Petri dish showing the effect of Penicillin on bacteria, United Kingdom, 1944
Ancient thoughts on experimentation
Experimentation is a vital part of modern medical science - we take it for granted that new drugs and surgical techniques have been tested experimentally before they’re used on us. But, surprisingly, some ancient philosophers argued against methodical experimentation. How could you find the general laws of nature, they argued, by creating highly artificial situations in an experiment? But some physicians in Ancient Greece did perform systematic experiments on humans and animals. Galen, for instance, experimented on the functions of organs.
New instruments for experimenting in the Renaissance
Since the Renaissance physicians have argued in favour of experiments. William Harvey combined dissections with close observations in his work on the circulation of blood. His work encouraged others to perform experiments and throughout the early modern period researchers developed new instruments for the observation of nature. Many of them, such as thermometers to measure temperatures and microscopes to observe very small objects, are still with us today.
Research in hospitals: the development of ideas from the 1000s to the 1700s
Since the late 1700s, hospitals have become important sites for medical research, places where physicians could test the effects of different drugs on large numbers of patients. Building on the rules developed since the 11th century by Persian scientists such as Ibn Sina, researchers developed principles for conducting clinical trials which remain vital elements of modern pharmaceutical research.
The modern laboratory and its new tools
In the 1800s, universities founded scientific laboratories based on the successful chemistry lab of Justus von Liebig. With the emergence of the modern laboratory came the development of lots of the tools we now associate with modern medical science, such as test tubes, Petri dishes and lab coats.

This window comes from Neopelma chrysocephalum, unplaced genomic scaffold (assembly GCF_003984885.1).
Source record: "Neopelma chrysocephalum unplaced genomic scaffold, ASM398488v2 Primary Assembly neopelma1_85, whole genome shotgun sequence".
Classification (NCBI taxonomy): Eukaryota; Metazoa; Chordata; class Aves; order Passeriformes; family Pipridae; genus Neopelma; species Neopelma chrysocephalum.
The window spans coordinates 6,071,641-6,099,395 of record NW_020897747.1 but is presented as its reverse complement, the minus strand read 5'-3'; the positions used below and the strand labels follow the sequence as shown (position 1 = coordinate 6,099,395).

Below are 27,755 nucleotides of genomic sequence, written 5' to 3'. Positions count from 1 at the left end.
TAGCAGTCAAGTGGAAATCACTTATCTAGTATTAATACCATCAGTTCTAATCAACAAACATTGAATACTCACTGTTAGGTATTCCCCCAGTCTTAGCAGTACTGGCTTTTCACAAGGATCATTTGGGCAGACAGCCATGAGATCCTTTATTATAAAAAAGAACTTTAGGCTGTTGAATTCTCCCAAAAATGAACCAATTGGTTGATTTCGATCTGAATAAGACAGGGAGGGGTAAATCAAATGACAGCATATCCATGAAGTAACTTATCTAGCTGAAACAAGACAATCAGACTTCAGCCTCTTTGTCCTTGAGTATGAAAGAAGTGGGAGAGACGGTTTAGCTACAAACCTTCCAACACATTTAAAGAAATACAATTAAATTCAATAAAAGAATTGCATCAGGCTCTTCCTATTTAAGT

Investigating functions of the body
Many of the new research laboratories investigated the functions of the body. Physiology became a very important scientific discipline, adopting experimental methods from chemistry and physics while in turn developing new ones. Animal experimentation in particular became a frequent but controversial tool for medical research.
The Hippocratic oath - Ancient Greece to today
Experiments on living beings remain a central ethical problem for medicine. In principle, doctors have followed the guidelines of the Hippocratic oath, laid down in Ancient Greece, which says that ‘above all, the physician shall do no harm’. In Greece experimentation on living humans was generally outlawed. But sometimes exceptions were made for convicted criminals - the torture of experiments was part of their punishment. Occasionally, scientists would even experiment on themselves.
Doctors were also willing to take risks with their patients in their search for cures - Edward Jenner, for example, first tested his method of vaccination on 8-year-old James Phipps. Our history books celebrate the fact that young Phipps lived, but other experimental subjects were less fortunate.
Seishu Hanaoka: family experiments
When the Japanese physician Seishu Hanaoka wanted to test a powerful anaesthetic in the early 1800s he discussed the problem with his mother and his wife. Logic dictated that a wife was easier to replace than a mother and so he tested his spouse - successfully. Encouraged by this success, the physician continued to subject his unfortunate wife to tests until she lost her sight as a result of one experiment too many.